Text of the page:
Double-Consciousness in Constitutional Adjudication
Constitutional theorists are familiar with epistemic and consequentialist reasons why judges might allow their decision making to be shaped by strongly held public opinion. The epistemic approach treats public opinion as an expert indicator, while the consequentialist approach counsels judges to compromise legally correct interpretations so as not to antagonize a hostile public. But there is also a third reason, which we can think of as constitutive. In limited circumstances, the fact that the public strongly holds a given view can be one of the factors that together constitute the correct answer to a constitutional question. In those circumstances, what the public thinks must be an ingredient in the judge’s own view of the right answer.
In asking whether administrative tribunals can apply the Charter, jurists have assumed that the Charter is a statutory remedy that can be applied or not, rather than consider it the basis of a general refounding of administrative jurisdiction. The result, evidenced in Nova Scotia (Workers’ Compensation Board) v. Martin; Nova Scotia (Worker’s Compensation Board) v. Laseur, has been an unprincipled expansion of administrative power under the Charter but also, as a response to this ruling, a general legislative withdrawal of Charter jurisdiction from administrative tribunals, as evidenced in Alberta’s Administrative Procedures and Jurisdiction Act (APJA). The author argues that this ruling, along with the APJA, represent extreme solutions to a more complex problem, which finds its origins in the autonomy of constitutional and statutory interpretation. The author proposes a more integrated view of constitutional and statutory interpretation, which would, on the whole, result in broader administrative responsibility under the Charter without going as far as to allow for an “ informal” declaration of unconstitutionality of primary legislation. The author explains why statutory and constitutional interpretation remain dissociated, and how they can be integrated through the presumption of constitutionality.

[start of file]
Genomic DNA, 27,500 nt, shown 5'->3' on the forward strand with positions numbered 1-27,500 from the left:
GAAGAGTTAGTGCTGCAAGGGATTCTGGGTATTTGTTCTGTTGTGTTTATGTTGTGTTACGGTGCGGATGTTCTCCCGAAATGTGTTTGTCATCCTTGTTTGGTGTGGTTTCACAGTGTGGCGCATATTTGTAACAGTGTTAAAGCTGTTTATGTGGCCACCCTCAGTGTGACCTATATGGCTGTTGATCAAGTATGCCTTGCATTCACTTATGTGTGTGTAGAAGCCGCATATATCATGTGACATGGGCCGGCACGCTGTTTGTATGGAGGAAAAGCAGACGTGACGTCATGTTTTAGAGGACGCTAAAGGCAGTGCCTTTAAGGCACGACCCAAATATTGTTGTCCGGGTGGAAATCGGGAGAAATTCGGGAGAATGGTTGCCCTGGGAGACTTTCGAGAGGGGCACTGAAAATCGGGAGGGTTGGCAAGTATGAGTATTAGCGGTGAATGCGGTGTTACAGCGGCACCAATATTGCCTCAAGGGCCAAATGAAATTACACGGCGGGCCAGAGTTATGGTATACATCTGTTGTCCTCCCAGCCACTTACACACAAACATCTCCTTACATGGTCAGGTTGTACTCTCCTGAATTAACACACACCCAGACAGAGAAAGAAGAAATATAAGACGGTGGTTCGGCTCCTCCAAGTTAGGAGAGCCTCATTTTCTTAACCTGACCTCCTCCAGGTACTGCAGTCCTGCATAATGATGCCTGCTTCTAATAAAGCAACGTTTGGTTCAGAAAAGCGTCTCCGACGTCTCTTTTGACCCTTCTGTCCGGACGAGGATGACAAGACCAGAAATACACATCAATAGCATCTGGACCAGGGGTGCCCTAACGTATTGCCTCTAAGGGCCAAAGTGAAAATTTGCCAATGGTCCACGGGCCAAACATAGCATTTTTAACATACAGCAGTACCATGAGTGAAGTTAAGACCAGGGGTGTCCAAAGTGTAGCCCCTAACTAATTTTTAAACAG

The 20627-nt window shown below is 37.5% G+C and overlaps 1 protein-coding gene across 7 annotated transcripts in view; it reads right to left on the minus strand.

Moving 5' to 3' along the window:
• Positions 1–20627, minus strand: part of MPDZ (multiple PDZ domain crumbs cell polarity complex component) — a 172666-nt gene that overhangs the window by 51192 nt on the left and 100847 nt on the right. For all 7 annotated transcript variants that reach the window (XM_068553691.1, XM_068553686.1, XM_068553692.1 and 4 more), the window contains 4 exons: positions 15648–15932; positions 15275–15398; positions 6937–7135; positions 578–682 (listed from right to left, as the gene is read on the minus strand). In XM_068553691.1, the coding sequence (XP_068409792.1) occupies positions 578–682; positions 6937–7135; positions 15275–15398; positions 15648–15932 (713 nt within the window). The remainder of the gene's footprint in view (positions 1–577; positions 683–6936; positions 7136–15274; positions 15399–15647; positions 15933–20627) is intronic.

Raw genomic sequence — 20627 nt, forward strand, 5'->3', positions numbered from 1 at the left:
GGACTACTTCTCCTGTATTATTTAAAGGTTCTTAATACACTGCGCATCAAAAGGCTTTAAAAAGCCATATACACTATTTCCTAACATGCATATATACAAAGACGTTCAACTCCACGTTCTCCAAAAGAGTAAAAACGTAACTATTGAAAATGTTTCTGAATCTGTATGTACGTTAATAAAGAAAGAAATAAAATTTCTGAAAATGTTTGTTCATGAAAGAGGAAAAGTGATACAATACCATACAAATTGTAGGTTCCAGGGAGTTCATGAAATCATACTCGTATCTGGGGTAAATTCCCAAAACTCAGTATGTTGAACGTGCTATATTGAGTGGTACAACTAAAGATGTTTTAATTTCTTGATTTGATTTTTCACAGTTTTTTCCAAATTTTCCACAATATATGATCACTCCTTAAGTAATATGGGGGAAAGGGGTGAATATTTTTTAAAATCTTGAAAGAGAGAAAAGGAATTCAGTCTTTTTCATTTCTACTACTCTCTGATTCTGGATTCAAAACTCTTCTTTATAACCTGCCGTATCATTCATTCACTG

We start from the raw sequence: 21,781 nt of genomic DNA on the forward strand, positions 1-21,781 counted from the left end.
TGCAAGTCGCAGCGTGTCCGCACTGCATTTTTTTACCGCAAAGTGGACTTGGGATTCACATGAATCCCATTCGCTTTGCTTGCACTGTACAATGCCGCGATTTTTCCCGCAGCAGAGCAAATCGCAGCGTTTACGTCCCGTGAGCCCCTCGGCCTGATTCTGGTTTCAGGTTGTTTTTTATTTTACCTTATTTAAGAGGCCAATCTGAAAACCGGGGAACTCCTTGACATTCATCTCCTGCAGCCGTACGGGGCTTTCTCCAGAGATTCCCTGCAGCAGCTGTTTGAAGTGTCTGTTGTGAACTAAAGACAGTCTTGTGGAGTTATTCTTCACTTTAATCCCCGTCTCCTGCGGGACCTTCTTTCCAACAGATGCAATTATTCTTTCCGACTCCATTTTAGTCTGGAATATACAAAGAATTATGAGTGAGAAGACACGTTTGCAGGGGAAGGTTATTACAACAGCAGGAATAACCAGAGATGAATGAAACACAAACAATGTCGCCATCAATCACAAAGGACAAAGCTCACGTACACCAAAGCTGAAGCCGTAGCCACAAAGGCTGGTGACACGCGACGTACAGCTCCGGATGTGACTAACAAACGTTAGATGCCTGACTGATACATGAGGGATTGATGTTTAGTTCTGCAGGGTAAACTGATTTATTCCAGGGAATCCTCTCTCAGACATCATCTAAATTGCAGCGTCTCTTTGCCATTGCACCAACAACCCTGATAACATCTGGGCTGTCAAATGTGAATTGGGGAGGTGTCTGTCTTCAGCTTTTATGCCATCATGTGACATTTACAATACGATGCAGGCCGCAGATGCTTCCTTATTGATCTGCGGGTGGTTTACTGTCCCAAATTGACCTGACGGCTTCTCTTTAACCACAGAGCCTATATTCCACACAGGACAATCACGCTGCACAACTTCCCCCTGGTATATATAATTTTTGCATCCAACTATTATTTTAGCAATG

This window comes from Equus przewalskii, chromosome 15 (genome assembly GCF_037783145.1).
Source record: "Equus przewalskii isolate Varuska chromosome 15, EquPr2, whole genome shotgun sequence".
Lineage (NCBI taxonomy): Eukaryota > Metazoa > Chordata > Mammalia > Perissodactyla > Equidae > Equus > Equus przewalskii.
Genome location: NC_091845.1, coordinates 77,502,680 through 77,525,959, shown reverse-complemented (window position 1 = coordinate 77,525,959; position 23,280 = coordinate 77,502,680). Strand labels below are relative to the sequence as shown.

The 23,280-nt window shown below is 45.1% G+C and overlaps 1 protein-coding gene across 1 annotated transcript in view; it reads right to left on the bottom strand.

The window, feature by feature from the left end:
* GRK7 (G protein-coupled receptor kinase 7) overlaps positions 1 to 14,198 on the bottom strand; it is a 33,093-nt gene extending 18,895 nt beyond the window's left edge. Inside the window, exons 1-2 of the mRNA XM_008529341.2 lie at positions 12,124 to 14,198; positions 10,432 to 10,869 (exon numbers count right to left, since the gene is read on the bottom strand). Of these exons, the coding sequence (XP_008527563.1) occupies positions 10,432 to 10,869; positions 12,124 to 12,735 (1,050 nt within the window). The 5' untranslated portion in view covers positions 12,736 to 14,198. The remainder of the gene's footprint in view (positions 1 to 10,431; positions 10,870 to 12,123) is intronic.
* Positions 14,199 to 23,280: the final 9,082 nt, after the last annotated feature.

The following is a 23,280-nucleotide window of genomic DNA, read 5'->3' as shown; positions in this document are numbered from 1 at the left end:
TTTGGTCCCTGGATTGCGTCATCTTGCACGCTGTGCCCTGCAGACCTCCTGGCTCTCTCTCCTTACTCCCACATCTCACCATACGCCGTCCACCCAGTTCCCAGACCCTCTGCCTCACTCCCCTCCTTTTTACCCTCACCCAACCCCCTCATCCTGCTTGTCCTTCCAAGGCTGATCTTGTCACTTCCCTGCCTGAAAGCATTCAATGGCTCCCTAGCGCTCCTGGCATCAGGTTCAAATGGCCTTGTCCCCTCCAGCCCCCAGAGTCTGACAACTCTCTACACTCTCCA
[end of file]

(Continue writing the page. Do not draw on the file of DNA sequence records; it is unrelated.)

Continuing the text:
This article explores the federal government’s constitutional authority to pass legislation controlling greenhouse gas emissions, particularly through emissions trading, in light of litigation over the new Kyoto Protocol Implementation Act. The author argues that federal power can be found under three constitutional powers: POGG, treaty implementation, or a combination of Criminal Law and Trade and Commerce — although each would require some extension of existing doctrine, and would confer slightly different powers. Deciding the case based on the Criminal and Trade powers would be the constitutionally safest route, but it would do little to provide further guidance on the scope of federal environmental lawmaking powers. The Criminal power does not allow Parliament to use all of the tools needed to properly address modern environmental problems, such as climate change. The POGG power provides for a broader range of tools, but limits Parliament’s ability to address the full breadth of modern environmental problems by requiring their division into subcomponents. The most helpful basis for deciding the case, in terms of constitutional guidance, would be the federal treaty-implementing power. A number of jurists and scholars have been calling for a re-examination of this issue since 1937, and it is hard to imagine that a better opportunity will arise to do so. The article discusses arguments for and against a federal treaty-implementing power, and several options for determining the scope of such a power. At its essence, the challenge for the courts in this case will be to determine how to reconcile the reality of an powers — and in particular, how to do so in the context of addressing global climate change, arguably the most serious challenge of our time.
Book Review of Jason Pierceson
Courts, Liberalism, and Rights: Gay Law and Politics in the United States and Canada
Book Review of Aharon Barak
The Judge in a Democracy: Barak's Judicial Philosophy
Gregory R. Hagen